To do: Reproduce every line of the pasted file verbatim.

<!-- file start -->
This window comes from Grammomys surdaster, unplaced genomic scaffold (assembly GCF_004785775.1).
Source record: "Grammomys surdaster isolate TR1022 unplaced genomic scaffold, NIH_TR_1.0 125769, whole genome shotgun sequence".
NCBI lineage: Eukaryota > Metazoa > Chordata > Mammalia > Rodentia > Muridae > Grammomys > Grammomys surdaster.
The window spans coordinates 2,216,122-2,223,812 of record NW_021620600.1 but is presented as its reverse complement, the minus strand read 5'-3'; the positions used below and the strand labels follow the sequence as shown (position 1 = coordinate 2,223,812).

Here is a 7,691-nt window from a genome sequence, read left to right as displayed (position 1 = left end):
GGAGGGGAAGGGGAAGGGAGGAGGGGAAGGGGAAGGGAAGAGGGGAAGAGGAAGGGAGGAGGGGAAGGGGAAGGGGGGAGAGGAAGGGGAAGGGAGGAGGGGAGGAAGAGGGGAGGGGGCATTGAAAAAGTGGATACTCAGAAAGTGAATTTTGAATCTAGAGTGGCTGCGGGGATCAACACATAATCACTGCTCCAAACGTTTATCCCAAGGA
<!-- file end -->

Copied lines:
This window comes from Grammomys surdaster, unplaced genomic scaffold (assembly GCF_004785775.1).
Source record: "Grammomys surdaster isolate TR1022 unplaced genomic scaffold, NIH_TR_1.0 125769, whole genome shotgun sequence".
NCBI lineage: Eukaryota > Metazoa > Chordata > Mammalia > Rodentia > Muridae > Grammomys > Grammomys surdaster.
The window spans coordinates 2,216,122-2,223,812 of record NW_021620600.1 but is presented as its reverse complement, the minus strand read 5'-3'; the positions used below and the strand labels follow the sequence as shown (position 1 = coordinate 2,223,812).

Here is a 7,691-nt window from a genome sequence, read left to right as displayed (position 1 = left end):
GGAGGGGAAGGGGAAGGGAGGAGGGGAAGGGGAAGGGAAGAGGGGAAGAGGAAGGGAGGAGGGGAAGGGGAAGGGGGGAGAGGAAGGGGAAGGGAGGAGGGGAGGAAGAGGGGAGGGGGCATTGAAAAAGTGGATACTCAGAAAGTGAATTTTGAATCTAGAGTGGCTGCGGGGATCAACACATAATCACTGCTCCAAACGTTTATCCCAAGGA